wits and historians of his day, until the clock struck twelve and the party was over. Even in Kant, though the mood was more cramped and earnest, the mystical sophistication was quite the same. Kant, too, imagined that the bottom had been knocked out of the world; that in comparison with some unutterable sort of truth empirical truth was falsehood, and that validity for all possible experience was weak validity, in comparison with validity of some other and unmentionable sort. Since space and time could not repel the accusation of being the necessary forms of perception, space and time were not to be much thought of; and when the sad truth was disclosed that causality and the categories were instruments by which the idea of nature had to be constructed, if such an idea was to exist at all, then nature and causality shrivelled up and were dishonoured together; so that, the soul’s occupation being gone, she must needs appeal to some mysterious oracle, some abstract and irrelevant omen within the breast, and muster up all the stern courage of an accepted despair to carry her through this world of mathematical illusion into some green and infantile paradise beyond.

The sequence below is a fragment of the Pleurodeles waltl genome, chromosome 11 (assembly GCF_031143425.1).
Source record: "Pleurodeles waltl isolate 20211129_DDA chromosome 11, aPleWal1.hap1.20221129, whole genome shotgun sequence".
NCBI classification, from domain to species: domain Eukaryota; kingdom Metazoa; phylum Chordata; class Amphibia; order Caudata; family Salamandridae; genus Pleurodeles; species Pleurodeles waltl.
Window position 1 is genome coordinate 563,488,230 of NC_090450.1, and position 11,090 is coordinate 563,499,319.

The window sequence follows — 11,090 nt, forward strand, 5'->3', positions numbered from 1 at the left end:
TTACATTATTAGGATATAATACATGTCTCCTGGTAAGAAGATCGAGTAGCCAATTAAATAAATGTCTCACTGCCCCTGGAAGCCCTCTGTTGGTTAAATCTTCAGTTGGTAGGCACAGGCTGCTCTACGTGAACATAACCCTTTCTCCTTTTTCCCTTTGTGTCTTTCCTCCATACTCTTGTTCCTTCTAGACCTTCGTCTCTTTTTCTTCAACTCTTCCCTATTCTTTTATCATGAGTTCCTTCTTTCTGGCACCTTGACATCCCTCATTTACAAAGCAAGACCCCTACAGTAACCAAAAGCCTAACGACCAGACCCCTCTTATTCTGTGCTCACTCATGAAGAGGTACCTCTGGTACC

What idea, we may well ask ourselves, did these modern philosophers entertain regarding the pretensions of ancient and mediaeval metaphysics? What understanding had they of the spirit in which the natural organs of reason had been exercised and